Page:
In response to the demonstrations in 2011, the Algerian government embarked on a slow process of preparing constitutional reforms, which it unveiled in January 2016. The amendments were largely drafted behind closed doors with no public consultations and quickly adopted by Parliament, a stark contrast to the process for example in Tunisia, which was consultative and more transparent.
Some of the amended articles improve the compatibility of Algeria’s Constitution with international standards for democratic governance and the protection of human rights. The test will lie in their implementation in practice.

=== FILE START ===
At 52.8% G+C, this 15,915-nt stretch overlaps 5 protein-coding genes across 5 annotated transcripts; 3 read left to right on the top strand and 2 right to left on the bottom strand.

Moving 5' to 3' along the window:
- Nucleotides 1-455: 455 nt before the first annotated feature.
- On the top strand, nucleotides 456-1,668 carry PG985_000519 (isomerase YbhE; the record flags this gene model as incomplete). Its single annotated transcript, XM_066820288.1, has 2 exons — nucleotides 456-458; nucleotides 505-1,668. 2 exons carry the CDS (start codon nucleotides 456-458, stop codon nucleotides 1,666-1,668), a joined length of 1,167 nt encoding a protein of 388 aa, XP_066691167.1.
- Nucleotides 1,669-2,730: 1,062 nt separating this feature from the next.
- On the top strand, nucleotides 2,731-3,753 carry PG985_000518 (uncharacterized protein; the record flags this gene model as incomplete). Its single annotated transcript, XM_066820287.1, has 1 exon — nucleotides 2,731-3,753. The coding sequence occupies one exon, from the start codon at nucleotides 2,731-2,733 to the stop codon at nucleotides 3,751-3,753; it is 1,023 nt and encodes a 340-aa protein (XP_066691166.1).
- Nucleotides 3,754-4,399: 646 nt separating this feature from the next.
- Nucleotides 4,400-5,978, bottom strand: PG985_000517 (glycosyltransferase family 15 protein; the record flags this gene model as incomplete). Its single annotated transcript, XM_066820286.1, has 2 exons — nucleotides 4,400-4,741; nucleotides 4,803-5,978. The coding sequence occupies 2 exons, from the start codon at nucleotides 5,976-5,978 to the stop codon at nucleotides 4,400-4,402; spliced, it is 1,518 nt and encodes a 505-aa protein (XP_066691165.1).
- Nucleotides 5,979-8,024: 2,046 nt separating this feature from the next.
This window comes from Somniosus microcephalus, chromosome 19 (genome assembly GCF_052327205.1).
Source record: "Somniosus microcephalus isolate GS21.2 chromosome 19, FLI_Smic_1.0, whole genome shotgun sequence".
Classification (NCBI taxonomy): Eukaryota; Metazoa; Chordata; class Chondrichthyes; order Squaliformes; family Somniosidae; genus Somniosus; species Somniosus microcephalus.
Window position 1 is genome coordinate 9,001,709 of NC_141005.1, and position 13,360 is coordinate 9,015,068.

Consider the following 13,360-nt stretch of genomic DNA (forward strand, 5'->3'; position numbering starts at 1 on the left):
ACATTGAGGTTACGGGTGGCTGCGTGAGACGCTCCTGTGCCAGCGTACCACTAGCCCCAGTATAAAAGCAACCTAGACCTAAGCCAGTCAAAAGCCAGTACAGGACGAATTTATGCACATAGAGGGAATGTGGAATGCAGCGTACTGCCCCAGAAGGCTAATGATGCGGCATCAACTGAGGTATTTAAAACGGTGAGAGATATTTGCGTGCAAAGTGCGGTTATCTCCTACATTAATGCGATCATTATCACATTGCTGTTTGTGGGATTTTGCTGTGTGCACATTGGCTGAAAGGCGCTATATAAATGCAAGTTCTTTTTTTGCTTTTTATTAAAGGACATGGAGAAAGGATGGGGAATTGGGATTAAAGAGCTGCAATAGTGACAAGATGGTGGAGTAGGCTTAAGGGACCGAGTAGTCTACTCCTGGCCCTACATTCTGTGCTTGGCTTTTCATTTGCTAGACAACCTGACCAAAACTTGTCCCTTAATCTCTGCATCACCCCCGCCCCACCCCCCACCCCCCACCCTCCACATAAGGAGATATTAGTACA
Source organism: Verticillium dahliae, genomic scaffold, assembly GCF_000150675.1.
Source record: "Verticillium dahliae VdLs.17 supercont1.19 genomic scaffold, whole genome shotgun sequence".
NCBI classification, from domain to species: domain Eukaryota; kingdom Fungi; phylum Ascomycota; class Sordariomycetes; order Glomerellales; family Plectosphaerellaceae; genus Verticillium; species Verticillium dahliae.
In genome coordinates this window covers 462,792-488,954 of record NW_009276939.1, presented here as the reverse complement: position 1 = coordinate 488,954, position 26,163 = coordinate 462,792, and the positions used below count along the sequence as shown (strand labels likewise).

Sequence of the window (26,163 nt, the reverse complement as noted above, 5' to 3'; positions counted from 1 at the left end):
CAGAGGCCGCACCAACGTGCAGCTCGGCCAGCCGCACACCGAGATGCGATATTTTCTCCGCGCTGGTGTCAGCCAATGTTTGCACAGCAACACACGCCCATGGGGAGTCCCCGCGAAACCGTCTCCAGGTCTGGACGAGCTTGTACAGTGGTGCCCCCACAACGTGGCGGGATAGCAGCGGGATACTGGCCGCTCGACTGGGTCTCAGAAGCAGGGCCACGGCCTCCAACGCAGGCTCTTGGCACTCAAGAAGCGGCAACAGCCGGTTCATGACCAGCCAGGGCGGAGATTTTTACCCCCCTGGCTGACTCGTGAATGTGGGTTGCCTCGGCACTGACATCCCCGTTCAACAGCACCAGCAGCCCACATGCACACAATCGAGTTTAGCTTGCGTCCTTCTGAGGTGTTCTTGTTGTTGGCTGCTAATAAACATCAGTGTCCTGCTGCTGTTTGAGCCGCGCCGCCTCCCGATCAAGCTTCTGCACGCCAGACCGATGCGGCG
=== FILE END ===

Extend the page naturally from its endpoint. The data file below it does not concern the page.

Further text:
A number of amended provisions will need to be specified and transformed into organic laws to become truly effective. Read more: BP84: La Constitution Algerienne apres la Revision Jan. 2016